Monday, 19 September 2011

45 killed as quake hits vast Himalayan region

 Updated at: 1137 PST,  Monday, September 19, 2011
45 killed as quake hits vast Himalayan region GANGTOK: Rescue teams battled landslides and heavy rains Monday after an earthquake rocked a vast swathe of northeast India and Himalayan states, killing at least 45 people in India, Nepal and Tibet.

The epicentre of Sunday's 6.9-magnitude earthquake was in a remote region on the border between India's Sikkim state and Nepal, and there were fears the toll could rise as reports filter in from isolated town and villages.

Tremors were felt more than 1,000 kilometres (600 miles) away in New Delhi to the west, and in Bangladesh to the east.

In Nepal, police said a motorcyclist and his eight-year-old daughter were among three killed when a wall crumbled at the British embassy compound in the capital Kathmandu, 270 kilometres west of the epicentre.

Three others were killed in separate incidents in eastern Nepal, national police spokesman Binod Singh told.

A budget debate in Nepal's parliament stopped for 15 minutes when lawmakers leapt to their feet and fled the chamber as the entire building shook.

At least 60 people were injured by mudslides, falling debris and collapsing buildings in Gangtok, the state capital of Sikkim, where thousands spent the night in the streets after two large aftershocks sparked further panic.

"We all ran out of our houses, some even jumped out of their windows. You can see some buildings that have developed cracks," said Gangtok resident CK Dahal.

The quake downed power lines, blacking out Gangtok and most of Sikkim, further hampering rescue efforts as telephone landlines were interrupted and panicked mobile users swamped local networks.

"The biggest challenge now is to get the rescue teams to the affected areas," said Sikkim Information Minister CB Karki.

G. Anandan, chief of the central emergency control room in Gangtok, said five people had been killed in the city, and another 18 had died in building collapses and landslides in outlying towns and villages.

"There's a good chance the death toll could rise as rescue teams begin to access the more remote areas," Anandan told.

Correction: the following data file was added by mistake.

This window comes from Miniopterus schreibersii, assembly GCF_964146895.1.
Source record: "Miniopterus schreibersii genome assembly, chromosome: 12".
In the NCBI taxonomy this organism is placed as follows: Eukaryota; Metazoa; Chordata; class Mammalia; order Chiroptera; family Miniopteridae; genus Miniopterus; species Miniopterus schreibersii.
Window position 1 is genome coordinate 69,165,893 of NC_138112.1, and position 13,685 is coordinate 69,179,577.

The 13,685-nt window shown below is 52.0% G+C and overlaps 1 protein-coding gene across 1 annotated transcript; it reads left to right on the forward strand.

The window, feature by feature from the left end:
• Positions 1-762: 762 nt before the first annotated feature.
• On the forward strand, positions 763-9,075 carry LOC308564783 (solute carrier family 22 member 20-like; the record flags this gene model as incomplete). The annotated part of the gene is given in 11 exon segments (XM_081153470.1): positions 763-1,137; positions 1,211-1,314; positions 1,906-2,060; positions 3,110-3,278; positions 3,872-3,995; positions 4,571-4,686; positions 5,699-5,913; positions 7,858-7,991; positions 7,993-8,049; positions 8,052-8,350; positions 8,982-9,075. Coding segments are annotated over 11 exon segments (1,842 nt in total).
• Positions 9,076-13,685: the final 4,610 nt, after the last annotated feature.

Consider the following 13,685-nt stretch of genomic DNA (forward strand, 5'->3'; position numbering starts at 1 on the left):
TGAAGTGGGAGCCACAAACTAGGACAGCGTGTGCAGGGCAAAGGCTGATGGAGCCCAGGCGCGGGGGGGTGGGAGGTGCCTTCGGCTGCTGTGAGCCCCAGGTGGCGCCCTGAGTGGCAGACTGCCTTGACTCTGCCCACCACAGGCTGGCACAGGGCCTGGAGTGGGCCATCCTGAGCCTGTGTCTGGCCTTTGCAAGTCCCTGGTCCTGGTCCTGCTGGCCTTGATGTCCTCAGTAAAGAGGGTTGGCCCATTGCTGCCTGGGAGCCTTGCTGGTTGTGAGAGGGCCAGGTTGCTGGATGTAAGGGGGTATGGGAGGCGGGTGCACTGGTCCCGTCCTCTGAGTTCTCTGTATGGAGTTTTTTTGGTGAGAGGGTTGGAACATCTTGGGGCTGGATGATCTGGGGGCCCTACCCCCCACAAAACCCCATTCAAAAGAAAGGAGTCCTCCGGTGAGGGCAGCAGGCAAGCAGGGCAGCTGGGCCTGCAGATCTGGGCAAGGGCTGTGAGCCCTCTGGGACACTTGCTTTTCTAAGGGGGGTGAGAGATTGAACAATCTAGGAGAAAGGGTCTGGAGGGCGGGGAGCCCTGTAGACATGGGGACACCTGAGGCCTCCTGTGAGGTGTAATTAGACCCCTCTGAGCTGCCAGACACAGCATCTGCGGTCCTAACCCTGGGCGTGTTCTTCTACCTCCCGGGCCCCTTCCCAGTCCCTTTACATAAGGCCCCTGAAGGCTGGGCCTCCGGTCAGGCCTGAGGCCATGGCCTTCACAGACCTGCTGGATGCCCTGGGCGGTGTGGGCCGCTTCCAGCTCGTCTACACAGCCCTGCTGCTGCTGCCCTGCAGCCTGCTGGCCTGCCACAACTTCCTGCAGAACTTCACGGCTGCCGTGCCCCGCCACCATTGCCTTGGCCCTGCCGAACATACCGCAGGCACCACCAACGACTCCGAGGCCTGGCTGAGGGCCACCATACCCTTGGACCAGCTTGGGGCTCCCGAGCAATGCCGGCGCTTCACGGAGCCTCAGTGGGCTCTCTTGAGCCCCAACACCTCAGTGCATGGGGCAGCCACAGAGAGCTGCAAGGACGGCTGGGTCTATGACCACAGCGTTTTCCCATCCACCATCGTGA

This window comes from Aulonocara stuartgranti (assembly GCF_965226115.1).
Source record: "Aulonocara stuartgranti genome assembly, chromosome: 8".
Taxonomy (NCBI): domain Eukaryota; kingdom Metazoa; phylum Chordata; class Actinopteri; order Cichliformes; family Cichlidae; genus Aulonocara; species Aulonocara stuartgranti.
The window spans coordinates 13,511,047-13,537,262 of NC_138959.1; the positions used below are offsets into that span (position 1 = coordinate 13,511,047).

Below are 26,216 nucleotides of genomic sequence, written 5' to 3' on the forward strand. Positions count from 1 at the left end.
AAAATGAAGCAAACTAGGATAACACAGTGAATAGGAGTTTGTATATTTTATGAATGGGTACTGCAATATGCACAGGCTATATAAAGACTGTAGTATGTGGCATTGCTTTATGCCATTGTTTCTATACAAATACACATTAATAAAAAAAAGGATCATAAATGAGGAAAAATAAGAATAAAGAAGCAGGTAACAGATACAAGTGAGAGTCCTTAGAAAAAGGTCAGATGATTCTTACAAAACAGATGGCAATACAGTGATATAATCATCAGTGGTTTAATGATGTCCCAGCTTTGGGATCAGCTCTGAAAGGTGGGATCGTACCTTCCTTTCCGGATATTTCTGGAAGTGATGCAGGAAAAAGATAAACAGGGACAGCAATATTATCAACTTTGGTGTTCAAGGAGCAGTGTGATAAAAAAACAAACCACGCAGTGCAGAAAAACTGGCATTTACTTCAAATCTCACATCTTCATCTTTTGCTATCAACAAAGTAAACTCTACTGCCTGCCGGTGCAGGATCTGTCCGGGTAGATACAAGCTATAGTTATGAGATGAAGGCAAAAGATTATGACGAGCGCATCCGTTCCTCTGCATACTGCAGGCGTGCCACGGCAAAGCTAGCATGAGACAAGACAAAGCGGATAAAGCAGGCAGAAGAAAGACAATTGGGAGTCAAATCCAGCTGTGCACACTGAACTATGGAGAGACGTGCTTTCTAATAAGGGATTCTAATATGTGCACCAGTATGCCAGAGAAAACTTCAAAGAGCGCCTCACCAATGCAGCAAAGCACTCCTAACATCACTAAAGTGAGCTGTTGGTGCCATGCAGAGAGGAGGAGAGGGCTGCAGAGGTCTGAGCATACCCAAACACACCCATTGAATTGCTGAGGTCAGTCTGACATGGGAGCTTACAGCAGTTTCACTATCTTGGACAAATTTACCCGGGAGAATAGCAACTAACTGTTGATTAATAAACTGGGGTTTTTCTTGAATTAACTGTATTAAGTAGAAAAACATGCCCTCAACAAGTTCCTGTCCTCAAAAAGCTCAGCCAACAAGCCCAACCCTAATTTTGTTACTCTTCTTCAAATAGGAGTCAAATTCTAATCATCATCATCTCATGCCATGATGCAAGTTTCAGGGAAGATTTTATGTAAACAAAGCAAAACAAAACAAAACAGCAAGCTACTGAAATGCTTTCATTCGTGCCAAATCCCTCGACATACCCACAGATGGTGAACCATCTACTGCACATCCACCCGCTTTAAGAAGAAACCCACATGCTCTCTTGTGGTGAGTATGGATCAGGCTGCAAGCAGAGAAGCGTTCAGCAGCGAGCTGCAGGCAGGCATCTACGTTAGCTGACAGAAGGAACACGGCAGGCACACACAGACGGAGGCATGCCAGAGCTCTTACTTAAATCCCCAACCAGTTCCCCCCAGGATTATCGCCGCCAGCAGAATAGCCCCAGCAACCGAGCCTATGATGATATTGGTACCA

Air force planes carrying rescue teams from Delhi were despatched to Bagdogra airport, around 125 kilometres south of Gangtok.

Torrential monsoon downpours grounded all helicopter flights, and the rains and landslides had washed away or blocked numerous sections of the only highway to Gangtok.

"Our rescue teams are stuck in that corridor," said National Disaster Response Force spokesman Surendra Ahlawat. "The conditions are terrible, but road crews are doing their best."

The quake was felt across a wide region including the Himalayan kingdom of Bhutan after it struck at about 6:10pm (1240 GMT) on Sunday, according to the US Geological Survey.

Its epicentre was just over 60 kilometres northwest of Gangtok, at a relatively shallow depth of 19.7 kilometres.

The Press Trust of India said that police rescued 15 foreign tourists in the north of Sikkim, a popular destination for trekkers.

Nine other people died in India, including one killed in a stampede by panicked residents in Bihar state and four who were buried when a house fell down near Darjeeling.

China's official Xinhua news agency said seven people had been killed in southern Tibet, near the border with Sikkim.

Strong tremors were felt in Guwahati, the main city in India's Assam state, some 600 kilometres away, sending people running into the streets.

"Our apartment block was literally swaying," said housewife Anamika Das.

In Kathmandu, traffic came to a standstill as hotels and bars were evacuated. Hundreds of anxious tourists and residents waited for news in car parks and on the streets as the seasonal monsoon rain lashed down.

India's seven northeastern states, joined to the rest of the country by a narrow sliver of land known as the "chicken's neck," are located in an area of frequent seismic activity. (AFP)

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